05:25 GMT04 June 2020
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    Facebook was criticized in Norway for censoring the Pulitzer Prize-winning ‘Napalm Girl’ war photograph in posts by a well-known Norwegian author and news editor. After a wave of backlash, Facebook reinstated the photo. Sputnik spoke to historian VU Quang Hien about iconic image and the censorship behind it.

    “This is one of the most amazing photographs taken directly during the US aggression in Vietnam in 1964-1975. The photo was taken in 1972, when the US Air Force and the ‘Republic of Vietnam’ bombed the central part of the country,” Hien told Sputnik.

    “It depicts a group of people who came under the bombs and at the forefront there is a girl, who was later on called the ‘Napalm girl’. She has absolutely no clothes, her clothes have burned. In the photo there are many soldiers: American and South Vietnamese.”

    The historian further said that the time was the apogee of the “Vietnamization” of the war. Back then, America maximized delivery of weapons to “Republic of Vietnam.” “It was this modern weapon that Saigon forces used against the civilians: women, children and old men: those who were completely innocent.”

    “It was recorded by foreign journalists, the facts were in print: Vietnam and the world began to see evidence of war crimes in Vietnam by America and its puppet regime the ‘Republic of Vietnam,’” VU Quang Hien.

    The historian said that the photos prompted the world community to act more actively to end the war. “That is the value of this picture. It is not only against the war in Vietnam but against war itself. It is a historical document, it is — the truth.”

    Quang Hien further said that it is a pity that Facebook moderators did not understand. “They obviously have bad historical memory and bad understanding of historical reality, or they just do not know history. It is surprising because this picture is well known,” the historian said.

    Norwegian newspaper Aftenposten published an open letter to Facebook that accused CEO Mark Zuckerberg of "abusing your power."

    "I am worried that the world’s most important medium is limiting freedom instead of trying to extend it, and that this occasionally happens in an authoritarian way."

    Huin further said that on Facebook they just saw a naked child?! “They did not bother to think: why is this girl in the photo with no clothes? Why around her there are crying children and soldiers? Because this is a war, bombing, because her clothes are burnt and there are terrible burns on the girls’ body from napalm,” the historian said.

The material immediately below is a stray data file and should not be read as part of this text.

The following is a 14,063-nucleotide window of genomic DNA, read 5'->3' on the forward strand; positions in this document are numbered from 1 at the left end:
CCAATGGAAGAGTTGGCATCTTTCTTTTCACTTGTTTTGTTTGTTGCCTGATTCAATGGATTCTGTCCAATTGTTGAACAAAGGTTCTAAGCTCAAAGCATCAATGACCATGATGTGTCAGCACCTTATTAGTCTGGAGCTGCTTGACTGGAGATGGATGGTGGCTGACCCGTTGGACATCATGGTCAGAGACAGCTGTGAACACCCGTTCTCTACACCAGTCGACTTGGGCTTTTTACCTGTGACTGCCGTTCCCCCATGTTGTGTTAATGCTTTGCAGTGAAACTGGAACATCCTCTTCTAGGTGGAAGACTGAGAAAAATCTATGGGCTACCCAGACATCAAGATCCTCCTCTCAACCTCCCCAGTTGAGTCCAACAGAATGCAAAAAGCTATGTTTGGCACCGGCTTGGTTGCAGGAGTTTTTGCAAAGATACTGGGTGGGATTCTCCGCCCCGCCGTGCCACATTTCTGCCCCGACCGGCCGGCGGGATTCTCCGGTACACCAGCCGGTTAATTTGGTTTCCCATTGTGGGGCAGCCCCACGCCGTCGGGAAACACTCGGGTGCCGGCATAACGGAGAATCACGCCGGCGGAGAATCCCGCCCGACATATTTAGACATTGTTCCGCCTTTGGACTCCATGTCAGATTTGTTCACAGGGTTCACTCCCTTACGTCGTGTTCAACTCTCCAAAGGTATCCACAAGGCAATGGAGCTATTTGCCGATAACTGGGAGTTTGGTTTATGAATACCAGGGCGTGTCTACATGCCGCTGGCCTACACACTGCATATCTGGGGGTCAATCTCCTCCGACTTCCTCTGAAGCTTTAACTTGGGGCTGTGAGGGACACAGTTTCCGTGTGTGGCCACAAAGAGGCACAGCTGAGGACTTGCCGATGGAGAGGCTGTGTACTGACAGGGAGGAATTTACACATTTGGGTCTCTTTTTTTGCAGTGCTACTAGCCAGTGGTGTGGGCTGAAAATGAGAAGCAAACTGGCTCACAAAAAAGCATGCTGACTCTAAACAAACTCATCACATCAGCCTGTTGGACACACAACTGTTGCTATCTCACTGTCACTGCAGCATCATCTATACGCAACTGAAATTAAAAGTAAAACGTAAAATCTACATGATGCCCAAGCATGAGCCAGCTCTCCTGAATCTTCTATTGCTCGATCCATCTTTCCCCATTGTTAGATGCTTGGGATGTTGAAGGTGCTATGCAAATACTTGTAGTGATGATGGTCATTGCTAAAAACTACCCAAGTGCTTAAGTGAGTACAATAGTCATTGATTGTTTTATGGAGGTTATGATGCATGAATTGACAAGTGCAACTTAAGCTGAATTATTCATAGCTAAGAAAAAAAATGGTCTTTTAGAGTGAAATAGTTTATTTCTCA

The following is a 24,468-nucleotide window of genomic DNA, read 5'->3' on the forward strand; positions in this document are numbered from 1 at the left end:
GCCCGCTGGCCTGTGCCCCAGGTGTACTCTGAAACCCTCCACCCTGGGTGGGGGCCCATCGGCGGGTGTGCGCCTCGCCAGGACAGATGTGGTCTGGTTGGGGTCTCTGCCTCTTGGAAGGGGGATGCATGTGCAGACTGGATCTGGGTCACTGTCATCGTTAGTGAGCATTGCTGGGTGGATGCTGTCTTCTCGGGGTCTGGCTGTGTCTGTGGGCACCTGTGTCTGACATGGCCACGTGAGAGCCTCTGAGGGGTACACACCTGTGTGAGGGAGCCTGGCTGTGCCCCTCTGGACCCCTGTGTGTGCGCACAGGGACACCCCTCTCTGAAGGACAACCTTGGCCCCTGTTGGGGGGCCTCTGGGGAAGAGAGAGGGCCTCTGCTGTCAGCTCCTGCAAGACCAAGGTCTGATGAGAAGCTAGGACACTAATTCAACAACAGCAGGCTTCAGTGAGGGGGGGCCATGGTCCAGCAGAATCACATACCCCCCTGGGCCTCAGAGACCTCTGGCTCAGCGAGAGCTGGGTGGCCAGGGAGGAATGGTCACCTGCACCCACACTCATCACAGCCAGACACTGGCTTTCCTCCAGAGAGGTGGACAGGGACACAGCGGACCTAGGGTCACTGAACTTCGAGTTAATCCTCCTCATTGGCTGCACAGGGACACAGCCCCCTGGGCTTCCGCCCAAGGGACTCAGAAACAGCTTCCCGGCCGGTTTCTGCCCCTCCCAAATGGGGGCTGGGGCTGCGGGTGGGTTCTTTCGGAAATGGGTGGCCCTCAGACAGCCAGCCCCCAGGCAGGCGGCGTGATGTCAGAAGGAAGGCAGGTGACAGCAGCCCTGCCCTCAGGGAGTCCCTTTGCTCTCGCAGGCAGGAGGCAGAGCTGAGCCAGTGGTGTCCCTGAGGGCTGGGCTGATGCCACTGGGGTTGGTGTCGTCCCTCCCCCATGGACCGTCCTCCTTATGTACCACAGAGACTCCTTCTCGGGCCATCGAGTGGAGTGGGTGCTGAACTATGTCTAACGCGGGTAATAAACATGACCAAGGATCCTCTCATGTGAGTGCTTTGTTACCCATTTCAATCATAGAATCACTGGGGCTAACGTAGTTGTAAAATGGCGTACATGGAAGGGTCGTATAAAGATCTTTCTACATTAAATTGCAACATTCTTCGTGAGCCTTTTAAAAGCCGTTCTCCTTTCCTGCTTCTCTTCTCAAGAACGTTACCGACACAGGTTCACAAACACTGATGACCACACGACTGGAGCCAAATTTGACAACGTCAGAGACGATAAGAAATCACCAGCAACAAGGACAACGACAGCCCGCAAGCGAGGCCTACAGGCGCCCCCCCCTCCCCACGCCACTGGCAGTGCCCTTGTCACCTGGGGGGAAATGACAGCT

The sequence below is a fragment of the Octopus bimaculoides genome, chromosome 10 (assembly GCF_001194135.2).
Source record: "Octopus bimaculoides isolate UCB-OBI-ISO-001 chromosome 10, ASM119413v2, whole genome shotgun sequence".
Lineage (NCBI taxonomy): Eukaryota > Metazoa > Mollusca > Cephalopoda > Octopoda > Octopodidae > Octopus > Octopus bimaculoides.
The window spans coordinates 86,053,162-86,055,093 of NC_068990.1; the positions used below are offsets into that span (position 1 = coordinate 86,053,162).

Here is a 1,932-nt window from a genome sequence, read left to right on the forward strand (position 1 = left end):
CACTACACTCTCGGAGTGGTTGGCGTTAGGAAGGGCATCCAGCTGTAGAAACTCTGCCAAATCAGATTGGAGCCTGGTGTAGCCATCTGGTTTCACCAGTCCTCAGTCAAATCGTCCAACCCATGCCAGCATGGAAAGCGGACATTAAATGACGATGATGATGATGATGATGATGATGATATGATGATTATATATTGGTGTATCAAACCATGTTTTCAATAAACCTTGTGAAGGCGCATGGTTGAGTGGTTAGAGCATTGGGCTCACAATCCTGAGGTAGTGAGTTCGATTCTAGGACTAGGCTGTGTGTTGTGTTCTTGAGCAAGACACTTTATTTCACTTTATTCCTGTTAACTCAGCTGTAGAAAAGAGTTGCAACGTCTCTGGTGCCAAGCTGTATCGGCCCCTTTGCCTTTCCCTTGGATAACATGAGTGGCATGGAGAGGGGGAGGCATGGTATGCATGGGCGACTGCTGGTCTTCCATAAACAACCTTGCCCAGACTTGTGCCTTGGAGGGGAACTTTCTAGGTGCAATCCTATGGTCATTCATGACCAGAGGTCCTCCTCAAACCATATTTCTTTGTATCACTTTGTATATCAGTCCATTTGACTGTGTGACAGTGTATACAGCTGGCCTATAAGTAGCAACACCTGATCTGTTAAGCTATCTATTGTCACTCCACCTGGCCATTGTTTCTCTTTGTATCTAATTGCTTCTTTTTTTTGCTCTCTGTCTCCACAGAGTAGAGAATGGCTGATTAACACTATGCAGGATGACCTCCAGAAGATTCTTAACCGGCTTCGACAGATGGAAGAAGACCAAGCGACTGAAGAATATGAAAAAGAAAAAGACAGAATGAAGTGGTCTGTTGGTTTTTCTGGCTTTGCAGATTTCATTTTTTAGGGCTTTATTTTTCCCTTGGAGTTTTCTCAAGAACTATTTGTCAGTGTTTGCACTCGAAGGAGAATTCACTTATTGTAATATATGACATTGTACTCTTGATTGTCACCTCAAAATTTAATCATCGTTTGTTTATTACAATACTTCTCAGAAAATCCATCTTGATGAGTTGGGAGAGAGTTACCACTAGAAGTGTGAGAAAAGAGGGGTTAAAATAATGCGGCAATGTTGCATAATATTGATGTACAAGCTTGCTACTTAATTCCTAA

He noted that maybe there is another version to this narrative behind Facebook’s move. “In the Internet and social networks there are a lot of photos of pornographic nature. Facebook itself sins with that. Therefore, I have a question: what purpose did Facebook moderators pursue by removing this documentary photo?”

    “In my opinion, the Norwegian newspaper did the right thing, calling the photo with ‘Napalm girl’ ‘one of the seven shots that changed the history of warfare.’ I think the decision of the moderators to shut the newspaper’s account and remove the historical document is a big mistake,” the historian concluded.

    Two weeks ago journalist and author Tom Egeland posted the photo and it was quickly taken down by Facebook, in accordance with what it terms “community standards.”

    The photograph, taken by AP photographer Nick Ut in 1972, instantly became an iconic depiction of the Vietnam War, showed injured Vietnamese children running from a napalm attack.

    Among the children and South Vietnamese soldiers in the image, a severely injured and naked 9-year-old girl, Kim Phuc, is at the center, and it is her nudity that is the stated reason for the ban. “Any photograph of people displaying fully nude genitalia or buttocks, or fully nude female breast, will be removed,” according to Facebook policy.

    But later on, Facebook released a new statement, "After hearing from our community, we looked again at how our Community Standards were applied in this case. An image of a naked child would normally be presumed to violate our Community Standards, and in some countries might even qualify as child pornography," reads a statement from Facebook, provided to Mashable.

    "Because of its status as an iconic image of historical importance, the value of permitting sharing outweighs the value of protecting the community by removal, so we have decided to reinstate the image on Facebook where we are aware it has been removed."


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